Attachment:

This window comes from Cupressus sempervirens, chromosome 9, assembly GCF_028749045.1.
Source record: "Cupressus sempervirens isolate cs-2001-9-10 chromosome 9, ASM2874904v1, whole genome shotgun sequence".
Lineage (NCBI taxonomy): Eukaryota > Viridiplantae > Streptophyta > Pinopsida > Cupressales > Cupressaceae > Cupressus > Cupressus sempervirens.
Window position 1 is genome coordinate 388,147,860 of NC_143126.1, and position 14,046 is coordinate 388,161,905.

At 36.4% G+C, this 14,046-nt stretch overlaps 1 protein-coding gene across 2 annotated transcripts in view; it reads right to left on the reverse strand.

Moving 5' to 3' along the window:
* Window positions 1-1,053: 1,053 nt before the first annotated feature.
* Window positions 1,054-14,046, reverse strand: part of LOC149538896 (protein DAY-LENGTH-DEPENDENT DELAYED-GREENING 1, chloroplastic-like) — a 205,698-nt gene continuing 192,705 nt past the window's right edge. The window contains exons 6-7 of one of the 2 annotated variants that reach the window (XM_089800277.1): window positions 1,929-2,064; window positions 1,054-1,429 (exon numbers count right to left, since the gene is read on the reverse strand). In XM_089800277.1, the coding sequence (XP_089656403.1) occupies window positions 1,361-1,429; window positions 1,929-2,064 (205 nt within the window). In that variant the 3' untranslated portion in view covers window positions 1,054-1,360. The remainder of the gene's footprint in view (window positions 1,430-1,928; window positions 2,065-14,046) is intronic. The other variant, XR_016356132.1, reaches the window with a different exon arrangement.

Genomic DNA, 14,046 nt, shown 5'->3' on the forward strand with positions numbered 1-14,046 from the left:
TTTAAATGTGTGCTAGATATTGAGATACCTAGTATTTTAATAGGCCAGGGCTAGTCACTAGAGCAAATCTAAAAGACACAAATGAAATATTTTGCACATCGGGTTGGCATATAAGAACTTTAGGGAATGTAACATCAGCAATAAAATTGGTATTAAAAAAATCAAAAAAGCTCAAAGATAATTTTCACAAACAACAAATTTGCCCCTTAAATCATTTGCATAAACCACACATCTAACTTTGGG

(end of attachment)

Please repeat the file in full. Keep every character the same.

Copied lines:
This window comes from Cupressus sempervirens, chromosome 9, assembly GCF_028749045.1.
Source record: "Cupressus sempervirens isolate cs-2001-9-10 chromosome 9, ASM2874904v1, whole genome shotgun sequence".
Lineage (NCBI taxonomy): Eukaryota > Viridiplantae > Streptophyta > Pinopsida > Cupressales > Cupressaceae > Cupressus > Cupressus sempervirens.
Window position 1 is genome coordinate 388,147,860 of NC_143126.1, and position 14,046 is coordinate 388,161,905.

At 36.4% G+C, this 14,046-nt stretch overlaps 1 protein-coding gene across 2 annotated transcripts in view; it reads right to left on the reverse strand.

Moving 5' to 3' along the window:
* Window positions 1-1,053: 1,053 nt before the first annotated feature.
* Window positions 1,054-14,046, reverse strand: part of LOC149538896 (protein DAY-LENGTH-DEPENDENT DELAYED-GREENING 1, chloroplastic-like) — a 205,698-nt gene continuing 192,705 nt past the window's right edge. The window contains exons 6-7 of one of the 2 annotated variants that reach the window (XM_089800277.1): window positions 1,929-2,064; window positions 1,054-1,429 (exon numbers count right to left, since the gene is read on the reverse strand). In XM_089800277.1, the coding sequence (XP_089656403.1) occupies window positions 1,361-1,429; window positions 1,929-2,064 (205 nt within the window). In that variant the 3' untranslated portion in view covers window positions 1,054-1,360. The remainder of the gene's footprint in view (window positions 1,430-1,928; window positions 2,065-14,046) is intronic. The other variant, XR_016356132.1, reaches the window with a different exon arrangement.

Genomic DNA, 14,046 nt, shown 5'->3' on the forward strand with positions numbered 1-14,046 from the left:
TTTAAATGTGTGCTAGATATTGAGATACCTAGTATTTTAATAGGCCAGGGCTAGTCACTAGAGCAAATCTAAAAGACACAAATGAAATATTTTGCACATCGGGTTGGCATATAAGAACTTTAGGGAATGTAACATCAGCAATAAAATTGGTATTAAAAAAATCAAAAAAGCTCAAAGATAATTTTCACAAACAACAAATTTGCCCCTTAAATCATTTGCATAAACCACACATCTAACTTTGGG